Gulf stock markets steadied and some rebounded on Monday after tumbling a day earlier in response to a plunge in oil prices.
Brent crude fell nearly $2 a barrel to a five-year low below $68 in early trade on Monday but then pared some losses and climbed towards $70. That appeared to soothe Gulf investors' nerves and inspire some late buying.
Saudi Arabia's index rose 1.1 percent as most market sectors rebounded, while petrochemicals were almost flat. The bourse closes at 1230 GMT, hours after its Gulf counterparts, and so reacts more to Western market moves.
Alinma Bank was the main support, surging 5.3 percent.
Loss-making telecom operator Zain Saudi fell 8.1 percent after tumbling by its daily 10 percent limit on Monday, touching an all-time intraday low of 7.25 riyals as its trading volume surged.
On Thursday, the company proposed cutting its capital to eliminate accumulated losses up to Sept. 30.
Zain Saudi also cut its capital in 2012 to 4.8 billion riyals ($1.28 billion) from 14 billion riyals. It then launched a rights issue to up its capital to 10.8 billion riyals.
Fears of another rights issue, which would force investors to commit more cash or have their holdings diluted, may have sparked this week's sell-off.
Qatar's benchmark rose 0.8 percent as banking and property stocks led gains.
Qatar National Bank added 1.2 percent, while developers Barwa Real Estate and Ezdan Holding rose 3.5 and 0.9 percent respectively.
But stocks exposed to the oil and gas sector remained under pressure. Qatar Gas Transport Co fell 1.7 percent and drilling rig provider Gulf International Services lost 1.0 percent.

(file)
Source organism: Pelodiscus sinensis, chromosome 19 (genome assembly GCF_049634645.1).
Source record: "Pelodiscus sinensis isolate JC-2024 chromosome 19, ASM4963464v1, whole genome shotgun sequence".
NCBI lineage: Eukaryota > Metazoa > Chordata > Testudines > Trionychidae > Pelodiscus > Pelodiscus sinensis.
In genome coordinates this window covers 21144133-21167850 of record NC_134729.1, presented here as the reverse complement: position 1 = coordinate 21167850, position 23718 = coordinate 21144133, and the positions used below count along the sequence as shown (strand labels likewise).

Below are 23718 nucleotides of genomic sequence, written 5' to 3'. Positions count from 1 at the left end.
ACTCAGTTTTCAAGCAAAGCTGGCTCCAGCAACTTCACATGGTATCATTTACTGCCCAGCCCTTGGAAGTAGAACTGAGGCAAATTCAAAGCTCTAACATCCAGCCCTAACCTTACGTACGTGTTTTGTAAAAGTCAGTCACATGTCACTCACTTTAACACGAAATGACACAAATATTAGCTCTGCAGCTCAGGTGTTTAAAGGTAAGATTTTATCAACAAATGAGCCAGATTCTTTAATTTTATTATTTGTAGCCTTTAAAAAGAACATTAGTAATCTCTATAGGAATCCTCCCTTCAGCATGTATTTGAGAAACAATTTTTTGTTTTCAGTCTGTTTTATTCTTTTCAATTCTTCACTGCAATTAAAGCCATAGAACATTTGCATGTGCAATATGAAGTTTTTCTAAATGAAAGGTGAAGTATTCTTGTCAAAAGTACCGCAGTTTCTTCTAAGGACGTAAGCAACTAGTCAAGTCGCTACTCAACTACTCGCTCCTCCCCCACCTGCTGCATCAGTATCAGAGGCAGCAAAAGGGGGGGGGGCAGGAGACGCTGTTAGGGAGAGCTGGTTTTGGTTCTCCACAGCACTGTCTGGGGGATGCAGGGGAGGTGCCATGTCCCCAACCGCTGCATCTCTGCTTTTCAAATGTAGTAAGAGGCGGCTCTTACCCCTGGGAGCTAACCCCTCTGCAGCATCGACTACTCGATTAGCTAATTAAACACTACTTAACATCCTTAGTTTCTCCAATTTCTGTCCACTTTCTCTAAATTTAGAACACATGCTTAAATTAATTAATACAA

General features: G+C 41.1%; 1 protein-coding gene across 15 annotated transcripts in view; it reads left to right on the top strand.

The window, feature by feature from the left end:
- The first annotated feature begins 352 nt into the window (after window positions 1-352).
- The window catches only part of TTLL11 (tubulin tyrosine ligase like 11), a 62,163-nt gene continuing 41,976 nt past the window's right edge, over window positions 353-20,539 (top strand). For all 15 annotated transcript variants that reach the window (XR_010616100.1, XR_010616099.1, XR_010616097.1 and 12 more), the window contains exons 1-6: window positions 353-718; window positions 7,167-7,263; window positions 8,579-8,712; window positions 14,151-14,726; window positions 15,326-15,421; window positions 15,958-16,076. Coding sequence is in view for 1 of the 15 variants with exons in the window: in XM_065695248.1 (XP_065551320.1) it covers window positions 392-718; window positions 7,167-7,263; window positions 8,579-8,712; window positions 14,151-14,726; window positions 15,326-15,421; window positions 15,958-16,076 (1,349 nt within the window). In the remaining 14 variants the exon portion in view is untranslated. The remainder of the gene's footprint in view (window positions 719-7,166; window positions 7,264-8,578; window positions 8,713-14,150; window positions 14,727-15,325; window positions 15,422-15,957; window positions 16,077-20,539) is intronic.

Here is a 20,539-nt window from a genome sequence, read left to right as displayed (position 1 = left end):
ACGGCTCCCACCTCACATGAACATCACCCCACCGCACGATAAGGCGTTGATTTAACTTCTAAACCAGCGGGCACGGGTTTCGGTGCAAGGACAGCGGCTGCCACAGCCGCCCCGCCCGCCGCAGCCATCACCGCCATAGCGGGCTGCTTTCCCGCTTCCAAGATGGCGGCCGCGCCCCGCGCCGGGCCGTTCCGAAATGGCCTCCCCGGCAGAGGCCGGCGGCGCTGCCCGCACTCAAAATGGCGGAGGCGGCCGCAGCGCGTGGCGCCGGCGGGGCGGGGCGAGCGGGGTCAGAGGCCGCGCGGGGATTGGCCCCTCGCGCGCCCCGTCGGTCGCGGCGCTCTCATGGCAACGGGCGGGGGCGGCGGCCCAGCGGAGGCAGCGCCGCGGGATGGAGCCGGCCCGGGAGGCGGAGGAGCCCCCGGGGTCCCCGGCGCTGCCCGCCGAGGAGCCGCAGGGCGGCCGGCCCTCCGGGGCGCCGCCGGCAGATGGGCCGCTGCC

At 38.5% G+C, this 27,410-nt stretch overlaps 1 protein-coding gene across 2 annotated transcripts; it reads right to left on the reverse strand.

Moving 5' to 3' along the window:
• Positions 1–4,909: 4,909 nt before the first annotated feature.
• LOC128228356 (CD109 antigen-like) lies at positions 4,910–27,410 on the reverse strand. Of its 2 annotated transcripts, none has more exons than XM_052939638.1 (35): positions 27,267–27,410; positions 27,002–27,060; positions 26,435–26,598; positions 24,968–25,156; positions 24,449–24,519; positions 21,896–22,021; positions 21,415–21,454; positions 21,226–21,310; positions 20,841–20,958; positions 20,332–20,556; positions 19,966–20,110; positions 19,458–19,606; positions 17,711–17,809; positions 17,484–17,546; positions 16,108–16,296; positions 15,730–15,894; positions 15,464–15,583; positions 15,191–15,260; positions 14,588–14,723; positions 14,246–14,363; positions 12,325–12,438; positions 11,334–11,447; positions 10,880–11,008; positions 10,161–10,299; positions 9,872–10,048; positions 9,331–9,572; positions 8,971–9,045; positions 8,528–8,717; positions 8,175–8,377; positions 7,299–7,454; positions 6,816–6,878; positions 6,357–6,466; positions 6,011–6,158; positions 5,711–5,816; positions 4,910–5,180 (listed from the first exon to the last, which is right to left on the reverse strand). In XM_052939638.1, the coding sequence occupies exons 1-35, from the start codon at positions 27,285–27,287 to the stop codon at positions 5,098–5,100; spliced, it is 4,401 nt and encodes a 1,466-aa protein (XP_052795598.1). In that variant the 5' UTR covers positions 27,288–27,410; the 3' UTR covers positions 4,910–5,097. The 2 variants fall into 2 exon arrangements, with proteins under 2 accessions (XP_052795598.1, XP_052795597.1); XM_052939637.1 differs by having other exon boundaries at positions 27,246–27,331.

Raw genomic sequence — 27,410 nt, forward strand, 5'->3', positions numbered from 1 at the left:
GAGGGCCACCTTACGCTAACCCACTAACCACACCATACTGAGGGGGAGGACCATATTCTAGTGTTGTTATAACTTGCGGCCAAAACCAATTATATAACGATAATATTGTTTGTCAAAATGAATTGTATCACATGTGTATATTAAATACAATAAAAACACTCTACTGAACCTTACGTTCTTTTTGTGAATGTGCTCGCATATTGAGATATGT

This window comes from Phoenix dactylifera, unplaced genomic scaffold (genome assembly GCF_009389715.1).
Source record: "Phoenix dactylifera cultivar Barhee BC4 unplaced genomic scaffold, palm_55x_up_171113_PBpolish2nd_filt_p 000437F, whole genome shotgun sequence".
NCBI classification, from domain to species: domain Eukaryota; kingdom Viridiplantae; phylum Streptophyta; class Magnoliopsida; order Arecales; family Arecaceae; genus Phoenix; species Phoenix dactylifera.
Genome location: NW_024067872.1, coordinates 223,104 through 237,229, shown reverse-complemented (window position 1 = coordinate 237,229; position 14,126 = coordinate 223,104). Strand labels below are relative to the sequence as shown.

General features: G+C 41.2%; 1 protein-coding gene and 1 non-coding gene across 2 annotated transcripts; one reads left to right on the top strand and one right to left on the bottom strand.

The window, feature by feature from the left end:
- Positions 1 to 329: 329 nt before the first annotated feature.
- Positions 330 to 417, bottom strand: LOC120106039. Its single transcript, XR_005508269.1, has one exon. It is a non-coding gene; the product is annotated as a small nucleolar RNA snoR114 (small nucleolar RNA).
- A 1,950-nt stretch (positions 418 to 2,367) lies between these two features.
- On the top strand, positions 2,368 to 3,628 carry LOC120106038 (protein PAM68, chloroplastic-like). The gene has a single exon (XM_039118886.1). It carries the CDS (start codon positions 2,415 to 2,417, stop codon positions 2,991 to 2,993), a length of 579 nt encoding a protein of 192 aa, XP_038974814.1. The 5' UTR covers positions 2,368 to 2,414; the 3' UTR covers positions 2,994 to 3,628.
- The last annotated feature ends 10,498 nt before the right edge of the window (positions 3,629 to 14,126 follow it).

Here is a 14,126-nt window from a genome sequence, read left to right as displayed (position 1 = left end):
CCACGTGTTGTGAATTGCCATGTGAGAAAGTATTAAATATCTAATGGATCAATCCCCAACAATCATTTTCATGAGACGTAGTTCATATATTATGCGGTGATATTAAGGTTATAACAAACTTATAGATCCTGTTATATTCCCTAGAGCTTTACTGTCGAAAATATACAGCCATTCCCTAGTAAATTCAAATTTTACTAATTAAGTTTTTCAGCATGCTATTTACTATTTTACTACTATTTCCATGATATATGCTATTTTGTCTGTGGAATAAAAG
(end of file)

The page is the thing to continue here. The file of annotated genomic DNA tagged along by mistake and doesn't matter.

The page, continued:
In Dubai, some stocks also rebounded, but this was not enough to stop the index dropping 2.2 percent because its biggest listed company, Emaar Properties, fell its daily 10 percent limit.
Sunday was the record date to qualify for Emaar's special dividend of 1.257 dirhams per share, which is linked to the initial public offering of subsidiary Emaar Malls Group in October.
Shares in Emaar Malls rose 2.7 percent, contractor Arabtec Holding gained 1.6 percent and developer Deyaar added 2.2 percent.
Abu Dhabi's index slipped 0.2 percent but blue chips National Bank of Abu Dhabi and Aldar Properties jumped 4.6 and 3.1 percent respectively.
Egypt's benchmark edged down 0.8 percent as Commercial International Bank and EFG Hermes fell 1.0 and 2.3 percent respectively.
Although Egypt's bourse has avoided the sharp drops experienced by markets in oil exporting countries, negative regional sentiment may have slightly soured the mood in Cairo too, said Allen Sandeep, Naeem Holding director of research.
Egypt's trading volume was lower than on days when the market gained last week, "which suggests we are still in a bullish trend", Sandeep added.